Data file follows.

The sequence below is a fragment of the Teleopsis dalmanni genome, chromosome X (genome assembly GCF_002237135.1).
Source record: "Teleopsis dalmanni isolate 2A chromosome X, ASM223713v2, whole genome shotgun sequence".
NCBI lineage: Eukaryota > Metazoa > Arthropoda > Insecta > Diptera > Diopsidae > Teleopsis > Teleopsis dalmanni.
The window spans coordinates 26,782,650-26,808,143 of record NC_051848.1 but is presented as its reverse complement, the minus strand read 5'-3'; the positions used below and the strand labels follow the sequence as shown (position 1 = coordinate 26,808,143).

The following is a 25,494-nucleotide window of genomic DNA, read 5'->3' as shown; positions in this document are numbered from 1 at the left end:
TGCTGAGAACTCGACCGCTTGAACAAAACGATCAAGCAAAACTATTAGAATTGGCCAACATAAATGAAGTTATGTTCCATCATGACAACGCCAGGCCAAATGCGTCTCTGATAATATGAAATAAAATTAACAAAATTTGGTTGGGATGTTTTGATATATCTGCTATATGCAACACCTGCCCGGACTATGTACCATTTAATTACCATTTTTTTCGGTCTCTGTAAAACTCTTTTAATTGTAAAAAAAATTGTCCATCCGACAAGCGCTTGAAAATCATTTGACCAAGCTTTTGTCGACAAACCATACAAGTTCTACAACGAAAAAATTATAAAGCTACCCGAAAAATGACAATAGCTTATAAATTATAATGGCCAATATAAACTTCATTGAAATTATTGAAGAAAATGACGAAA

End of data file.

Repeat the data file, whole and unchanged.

The sequence below is a fragment of the Teleopsis dalmanni genome, chromosome X (genome assembly GCF_002237135.1).
Source record: "Teleopsis dalmanni isolate 2A chromosome X, ASM223713v2, whole genome shotgun sequence".
NCBI lineage: Eukaryota > Metazoa > Arthropoda > Insecta > Diptera > Diopsidae > Teleopsis > Teleopsis dalmanni.
The window spans coordinates 26,782,650-26,808,143 of record NC_051848.1 but is presented as its reverse complement, the minus strand read 5'-3'; the positions used below and the strand labels follow the sequence as shown (position 1 = coordinate 26,808,143).

The following is a 25,494-nucleotide window of genomic DNA, read 5'->3' as shown; positions in this document are numbered from 1 at the left end:
TGCTGAGAACTCGACCGCTTGAACAAAACGATCAAGCAAAACTATTAGAATTGGCCAACATAAATGAAGTTATGTTCCATCATGACAACGCCAGGCCAAATGCGTCTCTGATAATATGAAATAAAATTAACAAAATTTGGTTGGGATGTTTTGATATATCTGCTATATGCAACACCTGCCCGGACTATGTACCATTTAATTACCATTTTTTTCGGTCTCTGTAAAACTCTTTTAATTGTAAAAAAAATTGTCCATCCGACAAGCGCTTGAAAATCATTTGACCAAGCTTTTGTCGACAAACCATACAAGTTCTACAACGAAAAAATTATAAAGCTACCCGAAAAATGACAATAGCTTATAAATTATAATGGCCAATATAAACTTCATTGAAATTATTGAAGAAAATGACGAAA